Kangaroo meat is used by some of the world’s best restaurants because of its high quality and unique flavour. The meat has a slight gamy taste and is high in protein and iron. It has virtually no fat, so care must be taken when cooking to avoid the meat drying out.

There are many ways to cook kangaroo meat. Consider roasting cuts on the bone, slow-cooking the shanks, using the tail in a broth or casserole, or using the leg meat for stir-fries or kebabs. Health-conscious families are choosing minced kangaroo meat for pasta sauces and sausages for their low-fat properties. And for those who like their meat rare, quickly cooked roo fillet on the barbecue or grill pan, left to rest while you make a quick sauce, is hard to beat.

Venison is the meat from deer and is best served rare to medium-rare; otherwise, it tends to dry out. When preparing venison for cooking, trim off as much fat as possible, as this can adversely affect the flavour of the meat. It is better to use another form of fat when cooking such as butter, olive oil or even bacon. Avoid adding salt before cooking, as this draws out the meat juices; instead, add this after and keep the meat moist.

Loin and rub cuts of venison can be used as chops or roasted and served medium rare. When using a cut such as a shoulder or diced venison, consider slow-cooking it in casseroles or curry or using it as a pie filling. Venison is fine textured and has a richer flavour than beef. It is well complemented by red wine and most spices, and soaking the cut with vinegar water prior to cooking can remove the slightly gamy taste. Try adding herbs such as rosemary, marjoram, thyme and sage to bring out the natural flavour of the meat.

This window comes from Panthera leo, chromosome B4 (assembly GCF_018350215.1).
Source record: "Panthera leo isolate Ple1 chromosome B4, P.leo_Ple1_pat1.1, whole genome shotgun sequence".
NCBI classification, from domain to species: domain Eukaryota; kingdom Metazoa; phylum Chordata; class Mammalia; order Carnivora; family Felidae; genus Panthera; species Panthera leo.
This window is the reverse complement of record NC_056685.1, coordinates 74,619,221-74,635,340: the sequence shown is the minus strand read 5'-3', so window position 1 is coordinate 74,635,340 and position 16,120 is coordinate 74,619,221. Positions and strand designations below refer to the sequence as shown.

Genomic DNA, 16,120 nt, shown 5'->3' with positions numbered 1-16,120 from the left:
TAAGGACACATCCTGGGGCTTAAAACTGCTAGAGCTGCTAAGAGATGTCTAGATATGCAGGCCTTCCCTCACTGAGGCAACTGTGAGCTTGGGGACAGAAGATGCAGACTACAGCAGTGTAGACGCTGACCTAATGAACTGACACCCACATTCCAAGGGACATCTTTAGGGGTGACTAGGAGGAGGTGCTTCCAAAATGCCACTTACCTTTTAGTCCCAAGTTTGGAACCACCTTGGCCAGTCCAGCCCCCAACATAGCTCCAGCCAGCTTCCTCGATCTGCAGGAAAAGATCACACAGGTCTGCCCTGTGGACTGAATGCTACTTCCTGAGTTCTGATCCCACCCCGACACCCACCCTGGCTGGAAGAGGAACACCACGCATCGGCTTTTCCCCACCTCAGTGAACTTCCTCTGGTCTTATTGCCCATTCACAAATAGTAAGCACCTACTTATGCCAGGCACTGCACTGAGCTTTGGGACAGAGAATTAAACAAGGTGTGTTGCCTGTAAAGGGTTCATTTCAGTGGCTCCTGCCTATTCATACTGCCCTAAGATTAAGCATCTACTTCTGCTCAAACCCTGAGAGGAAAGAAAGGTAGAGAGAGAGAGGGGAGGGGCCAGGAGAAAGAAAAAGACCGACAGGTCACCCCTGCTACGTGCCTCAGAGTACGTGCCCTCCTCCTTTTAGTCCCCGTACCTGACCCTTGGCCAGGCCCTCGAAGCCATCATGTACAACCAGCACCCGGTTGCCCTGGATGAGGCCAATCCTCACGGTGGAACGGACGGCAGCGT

Buffalo is a dense, dark meat that is very similar to beef, but has a lighter, sweeter and gamier flavour. The meat has similar muscle groups as beef and can be butchered to make the same cuts of steak, as well as roasts, burgers, mince, sausage and jerky. Some cross-breeds of buffalo are also used for milk production to make mozzarella cheese or curd, which make tasty additions to an antipasti plate.

Buffalo meat is high in protein, iron, zinc and phosphorus and is a healthy red meat option, having around 70 per cent less fat and around 50 per cent less cholesterol than beef. Due to its low fat content and its tendency to dry out, it is recommended that the meat be marinated or cooked with liquids such as red wine or tomatoes, with perhaps the addition of honey, chilli or mustard.

Different seafood types call for different cooking methods and most form a high source of protein and Omega 3. Fish should have clear eyes, bright red gills and shiny moist skin; fresh is usually best. The fillets can be pan-fried or nothing beats a whole baked fish. Prawns are delicious served hot or cold, as are oysters, which are a rich source of zinc, calcium, iron and vitamin A.

Butter, lemon and lime have a natural affinity with fish, as do fresh herbs such as dill, chives, chervil, lemon thyme and parsley. Seafood also lends itself to hearty dishes such as soups or stews, where onion, tomatoes and garlic are popular ingredients.